As Japan shut down its last reactor, the Koodankulam project is to go critical in ten days. Because Japan depends on local consensus for its nuclear decisions, unlike the World’s Largest Democracy, the views of Japanese people counts for something. Thousands of Japanese marched in celebrations to celebrate the switching off of the last of Japan’s 50 nuclear reactors on Saturday May 5th.
Traditional ‘koinobori’ fish-shaped banners for Children’s Day have become a potent symbol of the Japanese anti-nuclear movement, symbolizing the commitment to leave a safe and clean earth to children.
Meanwhile, back home in Koodankulam, as this guest post by DEEPA RAJKUMARreminds us, unrelenting state repression continues of the massive, non-violent struggle against the proposed nuclear plant there.
6,800 people in Koodankulam face charges of sedition and/or waging war against the state, possibly the largest number so charged ever, in colonial or independent India, in just one police station.
Sathish Kumar and R. S. Muhilan began an indefinite hunger strike from 25th April in Tiruchirapalli prison, Tamil Nadu. They were demanding a fair trial, stoppage of new charges being filed against them and the withdrawal of existing false charges against them. They are among nearly 200 people arrested following the Tamil Nadu government’s unprecedented para-militarized crackdown on the local, strong, peaceful, 10 month-long hunger strike by People’s Movement Against Nuclear Energy (PMANE) in its struggle against the setting up of the central government-backed Indo-Russian Koodankulam Nuclear Power Project (KKNPP) in coastal Southern Tamil Nadu. Sathish Kumar and R.S. Muhilan are two among more than 55,000 people, co-accused ‘others’, against whom 107 FIRs (First Information Reports) were filed between September and December 2011 in Idinthakarai, Tamil Nadu.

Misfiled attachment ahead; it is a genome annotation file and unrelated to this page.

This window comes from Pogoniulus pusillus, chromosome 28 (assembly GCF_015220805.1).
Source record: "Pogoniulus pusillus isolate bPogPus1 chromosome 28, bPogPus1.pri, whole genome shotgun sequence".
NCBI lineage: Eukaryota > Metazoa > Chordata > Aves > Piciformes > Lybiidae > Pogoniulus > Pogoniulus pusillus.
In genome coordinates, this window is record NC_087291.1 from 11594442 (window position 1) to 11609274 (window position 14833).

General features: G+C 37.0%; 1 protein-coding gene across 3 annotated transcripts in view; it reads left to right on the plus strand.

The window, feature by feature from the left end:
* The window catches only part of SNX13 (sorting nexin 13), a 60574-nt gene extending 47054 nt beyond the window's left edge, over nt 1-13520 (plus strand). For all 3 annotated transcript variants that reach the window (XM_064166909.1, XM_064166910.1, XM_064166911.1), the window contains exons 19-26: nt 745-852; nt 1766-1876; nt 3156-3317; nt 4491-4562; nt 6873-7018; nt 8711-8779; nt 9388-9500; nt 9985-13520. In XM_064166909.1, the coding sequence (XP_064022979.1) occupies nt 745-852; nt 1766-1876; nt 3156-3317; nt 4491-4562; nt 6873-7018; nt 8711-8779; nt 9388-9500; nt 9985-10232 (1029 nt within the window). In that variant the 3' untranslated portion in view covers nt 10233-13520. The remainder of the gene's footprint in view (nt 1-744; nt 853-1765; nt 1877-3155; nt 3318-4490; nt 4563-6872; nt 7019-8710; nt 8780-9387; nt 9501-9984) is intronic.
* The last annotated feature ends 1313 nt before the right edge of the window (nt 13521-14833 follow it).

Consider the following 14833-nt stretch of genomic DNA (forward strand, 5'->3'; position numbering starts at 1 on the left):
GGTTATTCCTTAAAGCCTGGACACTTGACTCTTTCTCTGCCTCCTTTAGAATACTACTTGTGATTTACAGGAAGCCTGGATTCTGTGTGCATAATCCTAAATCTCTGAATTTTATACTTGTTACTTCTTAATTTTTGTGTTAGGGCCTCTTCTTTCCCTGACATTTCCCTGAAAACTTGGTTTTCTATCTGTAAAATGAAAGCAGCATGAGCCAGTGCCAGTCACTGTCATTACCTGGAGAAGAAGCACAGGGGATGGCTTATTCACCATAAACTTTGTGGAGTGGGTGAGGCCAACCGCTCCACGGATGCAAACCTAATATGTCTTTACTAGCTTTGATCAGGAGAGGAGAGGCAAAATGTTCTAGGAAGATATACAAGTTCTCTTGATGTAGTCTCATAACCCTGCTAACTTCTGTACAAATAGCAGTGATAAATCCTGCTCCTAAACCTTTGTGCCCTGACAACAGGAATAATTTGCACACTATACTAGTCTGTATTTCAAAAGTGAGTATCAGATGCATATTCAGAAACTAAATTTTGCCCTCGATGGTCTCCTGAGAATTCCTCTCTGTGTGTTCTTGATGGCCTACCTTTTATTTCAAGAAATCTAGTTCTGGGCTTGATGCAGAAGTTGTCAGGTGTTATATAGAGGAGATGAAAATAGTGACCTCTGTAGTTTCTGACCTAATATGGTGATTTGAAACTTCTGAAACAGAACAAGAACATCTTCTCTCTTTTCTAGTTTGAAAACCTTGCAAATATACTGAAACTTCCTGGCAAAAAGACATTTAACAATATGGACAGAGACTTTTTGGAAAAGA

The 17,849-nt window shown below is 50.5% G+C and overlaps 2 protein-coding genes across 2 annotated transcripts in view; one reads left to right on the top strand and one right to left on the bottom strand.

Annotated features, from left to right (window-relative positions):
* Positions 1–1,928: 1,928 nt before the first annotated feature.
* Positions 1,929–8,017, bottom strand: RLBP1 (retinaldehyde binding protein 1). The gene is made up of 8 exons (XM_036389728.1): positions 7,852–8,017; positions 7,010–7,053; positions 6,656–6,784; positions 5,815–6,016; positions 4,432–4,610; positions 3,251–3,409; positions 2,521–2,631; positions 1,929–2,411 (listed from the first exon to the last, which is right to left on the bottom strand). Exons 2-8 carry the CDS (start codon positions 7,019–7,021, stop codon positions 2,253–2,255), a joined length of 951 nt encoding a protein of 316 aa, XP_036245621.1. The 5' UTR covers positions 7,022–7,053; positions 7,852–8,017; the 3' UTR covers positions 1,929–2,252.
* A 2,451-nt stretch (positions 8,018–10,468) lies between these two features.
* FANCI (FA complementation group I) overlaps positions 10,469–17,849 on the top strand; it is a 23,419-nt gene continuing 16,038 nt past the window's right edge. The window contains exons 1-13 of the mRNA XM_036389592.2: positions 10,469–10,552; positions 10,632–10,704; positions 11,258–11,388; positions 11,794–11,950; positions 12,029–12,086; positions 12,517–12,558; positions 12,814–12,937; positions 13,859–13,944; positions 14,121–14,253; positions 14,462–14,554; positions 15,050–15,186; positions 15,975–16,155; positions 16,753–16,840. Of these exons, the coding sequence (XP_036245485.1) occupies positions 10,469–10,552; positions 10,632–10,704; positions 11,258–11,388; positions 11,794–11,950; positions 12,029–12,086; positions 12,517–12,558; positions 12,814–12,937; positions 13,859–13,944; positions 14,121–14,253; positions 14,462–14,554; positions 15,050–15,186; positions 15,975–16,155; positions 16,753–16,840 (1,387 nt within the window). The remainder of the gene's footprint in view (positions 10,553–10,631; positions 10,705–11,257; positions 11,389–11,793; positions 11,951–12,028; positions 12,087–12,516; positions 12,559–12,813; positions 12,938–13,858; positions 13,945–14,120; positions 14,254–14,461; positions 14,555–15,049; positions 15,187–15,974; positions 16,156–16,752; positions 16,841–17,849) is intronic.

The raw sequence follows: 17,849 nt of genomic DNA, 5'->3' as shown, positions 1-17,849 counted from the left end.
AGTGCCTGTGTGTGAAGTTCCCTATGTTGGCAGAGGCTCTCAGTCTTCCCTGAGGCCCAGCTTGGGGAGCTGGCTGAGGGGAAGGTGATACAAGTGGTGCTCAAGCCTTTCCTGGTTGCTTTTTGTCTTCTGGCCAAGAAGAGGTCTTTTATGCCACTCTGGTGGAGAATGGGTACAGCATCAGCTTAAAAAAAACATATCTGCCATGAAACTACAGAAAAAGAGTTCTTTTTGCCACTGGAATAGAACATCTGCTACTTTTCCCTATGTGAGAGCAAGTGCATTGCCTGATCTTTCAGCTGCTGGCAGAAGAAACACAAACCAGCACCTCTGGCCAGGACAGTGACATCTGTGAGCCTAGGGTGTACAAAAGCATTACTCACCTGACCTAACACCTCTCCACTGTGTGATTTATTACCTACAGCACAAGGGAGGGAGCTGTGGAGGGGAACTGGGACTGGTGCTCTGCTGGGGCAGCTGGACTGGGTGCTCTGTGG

Now, they are the only two people still in prison. And they are being dragged through farcical legal proceedings and unending time in prison, with judicial remand being extended, court hearings postponed, bail being denied, being shunted from court to court. When they were granted bail in High Court, immediately they had to face new charges, judicial remand and courts all over again. Putting their very lives in peril, they entered the 9th day of their hunger strike with their bail being rejected yet again on May 2, 2012. Finally on the 10th day, May 4th, with minimal media coverage of the movement, and in response to an appeal from PMANE, they called off their strike.